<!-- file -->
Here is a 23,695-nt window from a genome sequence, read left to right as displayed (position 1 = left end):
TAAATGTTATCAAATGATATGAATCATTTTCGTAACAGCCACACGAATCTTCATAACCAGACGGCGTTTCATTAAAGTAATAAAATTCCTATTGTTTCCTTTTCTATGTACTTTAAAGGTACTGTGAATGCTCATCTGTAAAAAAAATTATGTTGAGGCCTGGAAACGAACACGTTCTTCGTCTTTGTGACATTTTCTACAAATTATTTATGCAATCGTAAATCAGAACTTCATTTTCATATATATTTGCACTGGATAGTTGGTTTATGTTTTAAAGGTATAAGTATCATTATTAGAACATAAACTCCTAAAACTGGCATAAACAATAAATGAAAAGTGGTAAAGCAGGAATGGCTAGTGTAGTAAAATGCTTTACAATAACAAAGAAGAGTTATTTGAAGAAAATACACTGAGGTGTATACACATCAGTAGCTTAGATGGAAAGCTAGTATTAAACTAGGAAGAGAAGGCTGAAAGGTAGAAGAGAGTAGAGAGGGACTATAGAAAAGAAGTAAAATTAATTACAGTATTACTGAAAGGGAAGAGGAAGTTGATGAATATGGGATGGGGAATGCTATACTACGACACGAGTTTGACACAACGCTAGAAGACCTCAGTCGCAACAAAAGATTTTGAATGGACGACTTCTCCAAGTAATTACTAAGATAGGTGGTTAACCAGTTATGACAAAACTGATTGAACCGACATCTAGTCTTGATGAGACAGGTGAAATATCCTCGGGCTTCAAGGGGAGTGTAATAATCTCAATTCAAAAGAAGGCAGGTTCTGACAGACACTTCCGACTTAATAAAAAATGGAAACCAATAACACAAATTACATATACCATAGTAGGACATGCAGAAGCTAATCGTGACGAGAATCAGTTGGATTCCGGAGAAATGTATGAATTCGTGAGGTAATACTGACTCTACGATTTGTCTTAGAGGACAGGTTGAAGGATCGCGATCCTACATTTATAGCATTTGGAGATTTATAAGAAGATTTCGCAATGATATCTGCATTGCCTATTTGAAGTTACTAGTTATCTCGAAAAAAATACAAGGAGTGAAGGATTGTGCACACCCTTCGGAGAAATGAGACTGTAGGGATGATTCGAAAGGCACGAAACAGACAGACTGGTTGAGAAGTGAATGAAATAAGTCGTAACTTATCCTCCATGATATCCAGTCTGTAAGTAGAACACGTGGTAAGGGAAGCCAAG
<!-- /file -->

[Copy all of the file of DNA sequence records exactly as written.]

Here is a 23,695-nt window from a genome sequence, read left to right as displayed (position 1 = left end):
TAAATGTTATCAAATGATATGAATCATTTTCGTAACAGCCACACGAATCTTCATAACCAGACGGCGTTTCATTAAAGTAATAAAATTCCTATTGTTTCCTTTTCTATGTACTTTAAAGGTACTGTGAATGCTCATCTGTAAAAAAAATTATGTTGAGGCCTGGAAACGAACACGTTCTTCGTCTTTGTGACATTTTCTACAAATTATTTATGCAATCGTAAATCAGAACTTCATTTTCATATATATTTGCACTGGATAGTTGGTTTATGTTTTAAAGGTATAAGTATCATTATTAGAACATAAACTCCTAAAACTGGCATAAACAATAAATGAAAAGTGGTAAAGCAGGAATGGCTAGTGTAGTAAAATGCTTTACAATAACAAAGAAGAGTTATTTGAAGAAAATACACTGAGGTGTATACACATCAGTAGCTTAGATGGAAAGCTAGTATTAAACTAGGAAGAGAAGGCTGAAAGGTAGAAGAGAGTAGAGAGGGACTATAGAAAAGAAGTAAAATTAATTACAGTATTACTGAAAGGGAAGAGGAAGTTGATGAATATGGGATGGGGAATGCTATACTACGACACGAGTTTGACACAACGCTAGAAGACCTCAGTCGCAACAAAAGATTTTGAATGGACGACTTCTCCAAGTAATTACTAAGATAGGTGGTTAACCAGTTATGACAAAACTGATTGAACCGACATCTAGTCTTGATGAGACAGGTGAAATATCCTCGGGCTTCAAGGGGAGTGTAATAATCTCAATTCAAAAGAAGGCAGGTTCTGACAGACACTTCCGACTTAATAAAAAATGGAAACCAATAACACAAATTACATATACCATAGTAGGACATGCAGAAGCTAATCGTGACGAGAATCAGTTGGATTCCGGAGAAATGTATGAATTCGTGAGGTAATACTGACTCTACGATTTGTCTTAGAGGACAGGTTGAAGGATCGCGATCCTACATTTATAGCATTTGGAGATTTATAAGAAGATTTCGCAATGATATCTGCATTGCCTATTTGAAGTTACTAGTTATCTCGAAAAAAATACAAGGAGTGAAGGATTGTGCACACCCTTCGGAGAAATGAGACTGTAGGGATGATTCGAAAGGCACGAAACAGACAGACTGGTTGAGAAGTGAATGAAATAAGTCGTAACTTATCCTCCATGATATCCAGTCTGTAAGTAGAACACGTGGTAAGGGAAGCCAAG